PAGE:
For all us IWW members love the old stories, this was evening very much focused on the IWW of today, and how a new generation of relatively young, casualised workers are leading the way with some inspirational campaigns and struggles. We watched videos of workers from Starbucks, Jimmy Johns and London language schools fighting for improvements to their working lives.
The modern day Liverpool IWW are planning some big things over the next few months, and are thrilled to have settled into our new home of Liverpool Central Library. Watch this space, as well as our Facebook and Twitter. And yes, JOIN US! https://iww.org.uk/join
August 4, 2015: James Hoffa has given up on protecting Teamster pensions, but not his own millionaire retirement plan. In 2014 the IBT put $65,004 of your dues money into Hoffa’s pension.
You read that right, Hoffa got $65,004 paid into his pension in just one year. It would take a YRC Teamster over 17 years to earn in pension contributions what members paid Hoffa last year alone.
Hoffa’s been in office going on 16 years, so do the math. He’s taken in a million bucks in pension contributions and could retire today with a lump-sum payment of over $2 million—plus free family health care for life.
Hoffa’s retirement windfall comes courtesy of the Retirement and Family Protection Plan, an exclusive fund reserved only for International Union officers and the International staff.
Last year the IBT put $16 million into the Family Plan to make sure those lump sum payouts are funded and fully-protected.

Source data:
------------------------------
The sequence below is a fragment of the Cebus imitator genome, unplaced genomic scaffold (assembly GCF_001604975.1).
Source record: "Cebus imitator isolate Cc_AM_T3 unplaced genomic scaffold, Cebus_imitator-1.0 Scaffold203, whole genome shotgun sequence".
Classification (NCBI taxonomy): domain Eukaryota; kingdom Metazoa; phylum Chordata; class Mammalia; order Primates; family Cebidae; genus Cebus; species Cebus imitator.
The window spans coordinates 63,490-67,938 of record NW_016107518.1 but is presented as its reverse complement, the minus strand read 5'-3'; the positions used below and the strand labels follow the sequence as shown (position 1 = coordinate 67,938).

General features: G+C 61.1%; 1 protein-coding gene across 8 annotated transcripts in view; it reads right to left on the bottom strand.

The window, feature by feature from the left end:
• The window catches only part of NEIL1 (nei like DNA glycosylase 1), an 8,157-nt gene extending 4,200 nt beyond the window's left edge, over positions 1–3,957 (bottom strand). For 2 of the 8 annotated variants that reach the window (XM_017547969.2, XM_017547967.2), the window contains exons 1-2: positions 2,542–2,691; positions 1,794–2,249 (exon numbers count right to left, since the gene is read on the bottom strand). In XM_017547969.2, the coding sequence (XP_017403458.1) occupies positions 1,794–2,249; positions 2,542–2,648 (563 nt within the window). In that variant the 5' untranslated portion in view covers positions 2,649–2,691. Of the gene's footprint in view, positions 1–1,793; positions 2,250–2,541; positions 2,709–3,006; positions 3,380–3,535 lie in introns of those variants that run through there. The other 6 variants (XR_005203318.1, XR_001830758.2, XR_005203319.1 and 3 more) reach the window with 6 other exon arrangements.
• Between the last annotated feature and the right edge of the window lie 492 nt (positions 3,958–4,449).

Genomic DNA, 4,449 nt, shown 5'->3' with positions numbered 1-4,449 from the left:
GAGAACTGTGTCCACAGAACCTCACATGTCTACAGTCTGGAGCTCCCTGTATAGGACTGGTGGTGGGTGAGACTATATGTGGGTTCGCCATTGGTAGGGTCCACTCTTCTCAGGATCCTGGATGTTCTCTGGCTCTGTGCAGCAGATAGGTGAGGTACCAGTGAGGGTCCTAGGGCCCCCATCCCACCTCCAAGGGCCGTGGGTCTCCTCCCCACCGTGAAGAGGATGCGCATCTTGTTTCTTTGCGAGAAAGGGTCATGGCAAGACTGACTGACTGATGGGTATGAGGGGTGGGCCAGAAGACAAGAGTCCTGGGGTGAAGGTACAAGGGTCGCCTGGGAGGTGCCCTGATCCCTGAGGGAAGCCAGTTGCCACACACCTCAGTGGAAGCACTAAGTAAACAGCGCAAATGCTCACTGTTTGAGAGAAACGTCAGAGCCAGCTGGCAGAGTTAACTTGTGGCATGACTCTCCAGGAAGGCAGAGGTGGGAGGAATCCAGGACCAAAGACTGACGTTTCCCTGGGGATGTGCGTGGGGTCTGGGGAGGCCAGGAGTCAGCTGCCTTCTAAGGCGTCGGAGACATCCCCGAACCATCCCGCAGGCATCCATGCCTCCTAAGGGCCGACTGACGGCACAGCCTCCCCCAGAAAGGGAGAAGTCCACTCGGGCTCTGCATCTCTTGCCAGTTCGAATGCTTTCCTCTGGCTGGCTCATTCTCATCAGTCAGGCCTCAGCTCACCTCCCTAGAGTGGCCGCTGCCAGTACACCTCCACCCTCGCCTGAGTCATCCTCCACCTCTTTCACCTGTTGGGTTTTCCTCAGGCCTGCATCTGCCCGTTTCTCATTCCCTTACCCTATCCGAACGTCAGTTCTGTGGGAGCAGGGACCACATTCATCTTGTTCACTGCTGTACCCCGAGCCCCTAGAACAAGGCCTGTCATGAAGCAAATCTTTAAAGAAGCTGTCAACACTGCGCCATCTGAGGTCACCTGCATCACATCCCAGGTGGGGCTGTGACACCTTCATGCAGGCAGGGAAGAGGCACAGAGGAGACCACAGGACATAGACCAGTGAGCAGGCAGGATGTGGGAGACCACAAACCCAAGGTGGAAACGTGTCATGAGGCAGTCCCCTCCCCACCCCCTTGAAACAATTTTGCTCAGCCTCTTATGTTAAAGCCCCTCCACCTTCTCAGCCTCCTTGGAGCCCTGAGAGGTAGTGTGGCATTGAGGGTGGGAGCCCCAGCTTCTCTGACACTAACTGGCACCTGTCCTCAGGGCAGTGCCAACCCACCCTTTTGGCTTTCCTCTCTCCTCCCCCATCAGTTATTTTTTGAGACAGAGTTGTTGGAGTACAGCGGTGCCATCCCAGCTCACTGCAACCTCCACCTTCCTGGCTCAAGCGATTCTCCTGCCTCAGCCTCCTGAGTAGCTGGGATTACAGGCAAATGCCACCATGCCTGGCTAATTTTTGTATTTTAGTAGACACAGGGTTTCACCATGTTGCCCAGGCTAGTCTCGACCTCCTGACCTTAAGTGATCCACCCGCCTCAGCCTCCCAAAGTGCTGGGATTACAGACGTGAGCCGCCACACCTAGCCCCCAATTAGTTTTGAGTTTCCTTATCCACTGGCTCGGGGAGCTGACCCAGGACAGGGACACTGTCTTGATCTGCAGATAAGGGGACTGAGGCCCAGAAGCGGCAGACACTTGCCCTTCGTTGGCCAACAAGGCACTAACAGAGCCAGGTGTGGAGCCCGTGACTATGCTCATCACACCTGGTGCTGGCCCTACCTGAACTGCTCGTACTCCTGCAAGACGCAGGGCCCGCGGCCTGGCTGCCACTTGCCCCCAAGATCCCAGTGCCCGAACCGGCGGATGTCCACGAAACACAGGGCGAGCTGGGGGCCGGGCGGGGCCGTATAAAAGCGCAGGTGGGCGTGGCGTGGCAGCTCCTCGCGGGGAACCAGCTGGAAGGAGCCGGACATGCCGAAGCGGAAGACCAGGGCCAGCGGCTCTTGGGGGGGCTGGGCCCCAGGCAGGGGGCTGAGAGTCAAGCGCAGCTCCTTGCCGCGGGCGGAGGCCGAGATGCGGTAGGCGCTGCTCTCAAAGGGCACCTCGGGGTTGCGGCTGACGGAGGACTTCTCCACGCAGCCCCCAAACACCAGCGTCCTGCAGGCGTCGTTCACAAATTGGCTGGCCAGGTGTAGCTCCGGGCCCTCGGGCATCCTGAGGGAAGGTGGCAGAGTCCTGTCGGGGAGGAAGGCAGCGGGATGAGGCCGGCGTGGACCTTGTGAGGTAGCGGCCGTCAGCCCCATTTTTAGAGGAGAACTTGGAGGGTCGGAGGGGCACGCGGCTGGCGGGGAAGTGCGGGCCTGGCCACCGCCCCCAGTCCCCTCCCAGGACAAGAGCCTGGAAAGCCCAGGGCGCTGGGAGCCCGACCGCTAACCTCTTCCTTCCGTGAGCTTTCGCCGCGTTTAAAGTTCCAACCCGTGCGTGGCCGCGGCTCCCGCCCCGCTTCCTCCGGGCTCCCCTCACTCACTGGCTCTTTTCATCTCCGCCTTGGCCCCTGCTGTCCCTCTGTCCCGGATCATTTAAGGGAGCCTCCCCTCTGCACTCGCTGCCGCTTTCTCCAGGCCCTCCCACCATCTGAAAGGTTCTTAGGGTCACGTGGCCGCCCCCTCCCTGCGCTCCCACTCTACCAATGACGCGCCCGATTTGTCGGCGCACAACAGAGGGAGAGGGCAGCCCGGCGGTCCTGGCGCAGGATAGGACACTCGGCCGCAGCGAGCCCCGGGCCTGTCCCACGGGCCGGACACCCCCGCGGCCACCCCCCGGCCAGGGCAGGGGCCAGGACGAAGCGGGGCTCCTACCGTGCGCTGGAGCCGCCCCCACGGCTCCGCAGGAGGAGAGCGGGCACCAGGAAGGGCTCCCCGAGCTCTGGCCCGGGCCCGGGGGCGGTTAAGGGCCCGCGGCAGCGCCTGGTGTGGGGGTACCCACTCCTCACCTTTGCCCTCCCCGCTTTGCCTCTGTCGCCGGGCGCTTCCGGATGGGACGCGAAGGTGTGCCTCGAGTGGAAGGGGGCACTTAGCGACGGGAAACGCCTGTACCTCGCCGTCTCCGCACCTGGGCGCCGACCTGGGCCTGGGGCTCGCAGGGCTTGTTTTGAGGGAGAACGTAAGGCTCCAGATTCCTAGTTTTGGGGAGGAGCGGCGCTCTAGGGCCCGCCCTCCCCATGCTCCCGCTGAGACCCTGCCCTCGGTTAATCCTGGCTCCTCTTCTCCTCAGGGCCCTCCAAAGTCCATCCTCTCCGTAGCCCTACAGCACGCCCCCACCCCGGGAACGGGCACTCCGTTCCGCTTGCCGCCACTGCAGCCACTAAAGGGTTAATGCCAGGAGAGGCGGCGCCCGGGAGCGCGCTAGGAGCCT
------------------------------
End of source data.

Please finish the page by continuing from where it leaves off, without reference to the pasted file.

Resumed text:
When union officers look after themselves, instead of Teamster members and unorganized workers, it’s time for them to go.
With the millions in dues money they will take with them into retirement, there will be no reason to feel sorry for them.Issues: Hoffa Watch
By Chelsea Harris - Labor Notes, July 23, 2015
“I don’t know who you people are!” barked Joe Walker, the owner of Pandora’s Adult Cabaret, a Seattle-area strip club, to the workers gathered in his office. “Why don’t you all go flip burgers!”
But despite this confrontational language—typical of how he often spoke to employees—within hours Walker would give in to their demand for the back pay he owed them.
As a boss, Walker is abhorrent, showing no respect for or concern for the safety of his club’s servers or dancers. Employees had horror stories of working around bodily fluids and other filth with no safety procedures, frequent illness with no health benefits or sick leave, and dancers being stalked and sexually assaulted at the club.
Add to this abusive language and shady bookkeeping. Managers had told bartenders and servers not to report tips. Instead, managers were reporting employee tips as $5 a week.
On April 1 the Seattle minimum wage went up to $11 per hour (the first step in a process towards a $15 per hour minimum wage, which won’t go into effect for two to six years).
But two weeks later, Walker was still paying his servers the old minimum wage of $9.47. When Alyssa, a server at the club, asked when they could expect a wage increase, she was fired.